Movement-based dance history activities for young students

Students from The School of Contemporary Ballet Dallas performing with the Dallas Bach Society in Purcell’s Dido and Aeneas, choreographed by Catherine Turocy

While working with students to reconstruct scenes from Dido and Aeneas, the tragic opera based on Virgil’s Aeneid, Catherine Turocy recalls a moment when a collective gasp filled the rehearsal studio. Students at The Washington School of Ballet had just realized Dido dies at the end of the opera. As director of the New York Baroque Dance Company, Turocy explores the origins of ballet through historical dance workshops at studios all over the country. It’s moments like this, she says, when young students are fully invested in a work of early dance, that make it rewarding to teach.

Many dancers won’t learn dance history until they reach college, and when they do, they’ll be seated at desks reading or listening to lectures. But there are benefits to starting earlier and to using a movement-based approach. With students as young as 6, learning history enhances their understanding of dance, deepening their grasp of technique and empowering them as movers. And for younger students, in particular, Turocy says hands-on, outcome-focused activities work best. Students should always be working toward a performance or a demonstration, however small-scale. With this approach, learning centers on students’ observations and movement, rather than on abstract concepts and memorization. As a teacher, even if you aren’t staging dances from the 1700s, you can lead exercises and facilitate discussions to bring dance history into daily classes and begin training more thoughtful and insightful artists.

Delve Deeper into Technique

Encouraging students to question technique ensures a natural transition from movement to discussion. For example, in her beginning modern classes for ages 11 to 14 at BalletMet, Joyelle Fobbs will use a student’s question—“Why do you need to be able to hear the breath?” for instance—as the impetus for a mini-lesson about how early modern dance reacted against ballet. “I emphasize the fact that early moderns wanted to get real instead of pretending to be spirits defying gravity,” she says. “They wanted to acknowledge the body’s natural response to gravity and even exaggerate it.” Once students learn the history and understand the reason for the use of breath, Fobbs says they begin audibly exhaling.

Raegan Wood, director of The Taylor School, does an activity she calls “stop, drop and write” at the school’s day camps with dancers ranging from age 6 to 10. At the beginning of class, students respond in writing to questions displayed on large poster boards. She poses questions that ask students to think or predict rather than recall facts, like “How old do you think modern dance is?” or “How does ballet remind you of geometry?” After the writing activity, students take class with the question lingering in their minds. Students have the option to share their responses and any new observations at any point during the class. Writing allows each student to develop his or her own ideas. Throughout the class, the instructor can add her own insights about historical context. For instance, Balthazar de Beaujoyeulx, who is sometimes cited as creator of the first ballet, defined dance as people moving in geometric patterns.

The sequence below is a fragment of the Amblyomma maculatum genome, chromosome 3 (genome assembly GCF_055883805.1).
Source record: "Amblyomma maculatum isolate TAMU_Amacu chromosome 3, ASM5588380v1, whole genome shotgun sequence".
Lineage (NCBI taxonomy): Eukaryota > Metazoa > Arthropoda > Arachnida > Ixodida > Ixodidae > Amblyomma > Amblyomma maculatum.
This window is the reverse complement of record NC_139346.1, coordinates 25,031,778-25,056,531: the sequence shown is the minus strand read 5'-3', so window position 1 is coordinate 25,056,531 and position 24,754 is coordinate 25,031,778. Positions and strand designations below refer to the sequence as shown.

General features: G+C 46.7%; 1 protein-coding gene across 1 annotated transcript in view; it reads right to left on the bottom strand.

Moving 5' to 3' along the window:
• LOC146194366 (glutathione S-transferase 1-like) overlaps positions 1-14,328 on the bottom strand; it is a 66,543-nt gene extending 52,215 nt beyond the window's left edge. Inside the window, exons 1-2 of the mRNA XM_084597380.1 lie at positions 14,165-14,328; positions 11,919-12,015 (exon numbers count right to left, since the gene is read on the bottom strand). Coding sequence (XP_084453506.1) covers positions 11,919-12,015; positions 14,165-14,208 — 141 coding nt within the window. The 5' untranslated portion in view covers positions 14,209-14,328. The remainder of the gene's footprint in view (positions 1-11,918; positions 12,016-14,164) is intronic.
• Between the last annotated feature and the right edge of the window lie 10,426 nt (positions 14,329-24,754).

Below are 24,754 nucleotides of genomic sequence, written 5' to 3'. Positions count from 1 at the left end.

Activities with Archival Footage

Showing students iconic choreography can provide an exciting springboard for history lessons and for their own choreographic efforts. Cherie Hill of Luna Dance Institute has used footage from Alvin Ailey’s Revelations to facilitate conversations about movement quality with her 10- and 11-year-olds. After identifying the big, open shapes and differences between long, sustained movements and quick, sudden movements, students work in groups to create their own versions of Revelations, using the same movement qualities. The results show in their technique. “It’s great for getting students to slow down and lengthen their movements,” she says.

Make Studio Decor Work for You

Consider displaying images in your studio that represent a range of important figures in dance, perhaps going back to early pioneers like Louis XIV and Marie Taglioni. This will open the door to questions and discussions. You can also use the pictures for interactive exercises. Molly Rogers, who teaches at Alonzo King LINES Ballet, recommends playing dance charades. Students explore a set of iconic dance images and practice embodying the details of each pose. Then they work in small groups to choreograph transitions between poses, creating short movement sequences. As students perform, the others watching call out the dancers and dates associated with the poses.

In her baroque dance workshops, Turocy leads a similar activity, drawing from the cultural history of classical dance. She gives students postcards from the baroque period with pictures of sculptures, paintings and courtiers. Dancers reproduce the poses in their bodies and discuss the experience, while Turocy helps them draw connections between culture and style. (For example, exposing students to the world of Western European scientists, artists and philosophers demonstrates how principles of alignment, turnout and geometric shapes were built into the culture that gave birth to ballet.) Turocy says the impact is significant. “They take on the emotional quality of the pose, which affects the plié, the efforts in the movement, the rhythm and subtle decisions in timing.” DT